Past Seminars

Ethnography for Archaeologists

Registration Closed!

Ethnography for Archaeologists

When: September 23, 2021 2:00-4:00 PM

Duration: 2 hours

Certification: RPA-certified


Pricing

Individual Registration: $99 for SAA members; $149 for non-members

Group Registration: $139 for SAA members; $189 for non-members


Matthew Emerson is a career archaeologist who has worked on prehistory and historical archaeological field investigations through CRM, museums and academia. He has been teaching Anthropology and Archaeology at universities and colleges for several years. His ethnographic experience includes: observing and creating software for assembly line workers at the Ford Motor Company (St. Paul, MN), working with Native Americans and collections at the Hearst Museum of Anthropology (U.C. Berkeley), volunteering and interpreting for the public at Point Reyes National Seashore (NPS, Kule Loklo-Miwok village and Morgan Horse farm). Using historical records, ethnographic accounts and art historical research, Dr. Emerson has written extensively about African inspirations and survivals in locally made tobacco pipes recovered from 17th century settlements in the Chesapeake region. He has also directed ethnographic field research among the peoples of Northern Edo state, Nigeria and he is one of the editors of Edo North, Field Studies of the Languages and Lands of the Northern Edo (2011). Currently, he is working on an article on cassava farming and village gari production based on field research among the Okpameri of Akoko-Edo local government area, Nigeria.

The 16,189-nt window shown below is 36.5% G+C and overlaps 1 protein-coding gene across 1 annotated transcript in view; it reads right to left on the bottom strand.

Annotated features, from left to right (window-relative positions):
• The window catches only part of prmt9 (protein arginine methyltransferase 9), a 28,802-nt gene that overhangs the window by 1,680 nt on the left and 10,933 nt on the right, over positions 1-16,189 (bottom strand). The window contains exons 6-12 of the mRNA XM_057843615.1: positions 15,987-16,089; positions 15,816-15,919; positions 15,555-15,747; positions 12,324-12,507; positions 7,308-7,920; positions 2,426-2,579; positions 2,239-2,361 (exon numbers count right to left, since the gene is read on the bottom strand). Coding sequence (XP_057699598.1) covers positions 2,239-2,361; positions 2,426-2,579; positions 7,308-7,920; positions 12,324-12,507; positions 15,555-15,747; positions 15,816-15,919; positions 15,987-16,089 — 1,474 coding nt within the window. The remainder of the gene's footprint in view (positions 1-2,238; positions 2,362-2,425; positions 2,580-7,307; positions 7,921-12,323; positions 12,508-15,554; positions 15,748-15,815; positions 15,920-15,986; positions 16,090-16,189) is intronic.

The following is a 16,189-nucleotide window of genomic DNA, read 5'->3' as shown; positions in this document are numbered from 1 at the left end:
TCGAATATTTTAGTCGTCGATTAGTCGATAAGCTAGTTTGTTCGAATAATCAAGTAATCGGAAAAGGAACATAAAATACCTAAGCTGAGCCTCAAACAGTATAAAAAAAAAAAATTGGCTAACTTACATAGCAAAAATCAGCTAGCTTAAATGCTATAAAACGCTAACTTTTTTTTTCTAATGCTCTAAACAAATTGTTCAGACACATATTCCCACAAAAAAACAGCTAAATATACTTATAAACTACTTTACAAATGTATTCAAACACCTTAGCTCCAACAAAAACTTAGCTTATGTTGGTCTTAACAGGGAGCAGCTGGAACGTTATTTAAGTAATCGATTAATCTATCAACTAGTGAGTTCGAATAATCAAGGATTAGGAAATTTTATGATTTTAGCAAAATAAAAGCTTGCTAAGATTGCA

This online seminar begins with a review of the descriptive and interpretative nature of ethnography as it has been traditionally and more recently practiced in Anthropology and Archaeology. Concepts and methods are summarized with insights into their value for investigations of pre-text, historical and contemporary societies. The overall premise is that learning about other peoples adds to a knowledge about the human condition and culture which may make us better people. This lecture is for first-in-field and experienced practioners and includes time for sharing ethnographic experiences.